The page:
Some may criticize me for providing specific information about the location of some ancient ruins and artifacts. I try to be sensitive and provide only general information about fragile, backcountry sites. I only give specific information about the locations of sites that are well know and described in detail on other websites.
The discovery process is part of the fun of searching out lesser-known backcountry sites.
Still, some of my articles give details about the kinds of artifacts still found at backcountry sites. Some could learn about sites and search out their locations, then run down and fill their pockets full of Pottery shards. Looters have been a problem in the past and law enforcement agencies aggressively prosecute individuals involved in that crime.
As I’ve talked with rangers and archaeologists, I’ve learned that the looters no longer pose the major threat to our ancient treasures. The threat now comes from enthusiasts — from people loving them to death. Some well-meaning individuals can’t resist climbing on ancient rock walls to get that perfect photo. Others arrange (cluster) shards for photos, or put paper against petroglyphs to make tracings or rubbings.
Pottery shards have been clustered by admirers in many spots. That's sad because moving shards makes it more difficult for archaeologist to read the story the ruins tell. Moving the artifacts is much like tearing out and scattering pages from a book. Even if you find all the pages, you've lost the continuity and it takes much more effort to understand the story.
Some fear these wilderness treasures will be lost within the next couple decades. Relics that survived nature’s furry for a thousand years, which survived the looters and vandals, are now being destroyed by well-meaning enthusiasts who can’t resist touching them or moving them...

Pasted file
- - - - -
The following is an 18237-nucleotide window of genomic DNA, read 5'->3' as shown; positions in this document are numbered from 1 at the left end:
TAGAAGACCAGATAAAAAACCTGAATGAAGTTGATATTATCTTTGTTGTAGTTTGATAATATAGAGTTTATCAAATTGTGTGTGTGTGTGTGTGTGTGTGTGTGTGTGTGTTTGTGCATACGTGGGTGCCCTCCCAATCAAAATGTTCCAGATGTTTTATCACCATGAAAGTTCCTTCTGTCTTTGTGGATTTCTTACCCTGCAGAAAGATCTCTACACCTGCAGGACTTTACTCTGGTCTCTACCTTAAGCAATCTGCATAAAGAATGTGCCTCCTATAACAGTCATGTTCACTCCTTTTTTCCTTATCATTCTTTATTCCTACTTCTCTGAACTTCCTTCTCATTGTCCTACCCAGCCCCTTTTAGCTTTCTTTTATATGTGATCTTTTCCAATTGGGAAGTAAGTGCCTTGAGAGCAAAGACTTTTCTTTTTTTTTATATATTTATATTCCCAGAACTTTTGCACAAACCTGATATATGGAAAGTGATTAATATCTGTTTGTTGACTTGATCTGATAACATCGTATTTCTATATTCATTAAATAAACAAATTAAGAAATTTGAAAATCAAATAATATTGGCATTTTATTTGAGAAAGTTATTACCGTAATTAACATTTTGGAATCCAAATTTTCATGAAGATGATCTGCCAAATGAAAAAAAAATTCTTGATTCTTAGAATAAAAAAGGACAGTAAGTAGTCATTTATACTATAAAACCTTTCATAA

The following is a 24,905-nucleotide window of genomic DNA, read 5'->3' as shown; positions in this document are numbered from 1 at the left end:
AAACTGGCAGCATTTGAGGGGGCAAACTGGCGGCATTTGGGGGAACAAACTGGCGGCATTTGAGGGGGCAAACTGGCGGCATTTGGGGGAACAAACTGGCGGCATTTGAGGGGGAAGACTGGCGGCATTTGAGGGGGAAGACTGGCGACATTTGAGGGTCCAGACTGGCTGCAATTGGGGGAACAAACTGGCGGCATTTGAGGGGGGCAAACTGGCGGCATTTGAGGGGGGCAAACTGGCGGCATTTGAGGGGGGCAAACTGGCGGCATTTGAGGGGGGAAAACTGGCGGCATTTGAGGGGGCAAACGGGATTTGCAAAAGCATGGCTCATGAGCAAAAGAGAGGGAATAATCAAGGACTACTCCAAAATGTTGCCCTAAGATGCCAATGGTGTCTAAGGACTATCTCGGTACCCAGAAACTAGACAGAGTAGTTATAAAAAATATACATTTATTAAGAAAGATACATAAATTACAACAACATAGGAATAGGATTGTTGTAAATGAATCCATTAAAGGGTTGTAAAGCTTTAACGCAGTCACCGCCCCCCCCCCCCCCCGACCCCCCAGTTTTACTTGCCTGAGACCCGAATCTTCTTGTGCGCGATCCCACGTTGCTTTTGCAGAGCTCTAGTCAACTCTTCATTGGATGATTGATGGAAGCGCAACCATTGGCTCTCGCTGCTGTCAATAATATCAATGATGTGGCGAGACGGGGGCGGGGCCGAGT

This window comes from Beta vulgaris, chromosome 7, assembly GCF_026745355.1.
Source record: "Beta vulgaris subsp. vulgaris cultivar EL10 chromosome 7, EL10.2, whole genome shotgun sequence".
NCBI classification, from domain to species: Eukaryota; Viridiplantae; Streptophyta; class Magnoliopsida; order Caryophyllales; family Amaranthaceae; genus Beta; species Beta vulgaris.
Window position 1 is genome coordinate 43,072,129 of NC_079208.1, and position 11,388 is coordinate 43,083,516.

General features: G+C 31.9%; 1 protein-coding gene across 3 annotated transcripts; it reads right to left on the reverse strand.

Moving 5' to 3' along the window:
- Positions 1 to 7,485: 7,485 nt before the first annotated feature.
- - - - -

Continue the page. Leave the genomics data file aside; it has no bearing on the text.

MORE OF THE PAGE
Education is the only answer. People will learn about these treasures, from my articles or some other source. Hopefully, they will also learn about ethics. They will help family members and Boy Scout troops learn to enjoy these areas in a responsible way.
Here are some basics:
- Take photos and nothin else. It is illegal to remove artifacts from ancient sites.
- Don't climb on rock walls.
- At a few ruins, you are allowed to enter structures. Don't enter unless that is clearly marked as ok.
- Don't touch the rock art. Don't make "rubbings".
- Don't outline the figures to make them stand out. Leave them alone.
- Get all needed permits. (Permits may be required for day hikes and overnight trips.)
- Obey the laws.
- Practice "leave no trace."
- Don't camp right at sites. In many areas is is ok to camp a short distance away.
- Be respectful around springs and streams. Other hikers/campers will also need to utilize water sources.
- Be respectful of the ancient sites, and of modern Native Americans.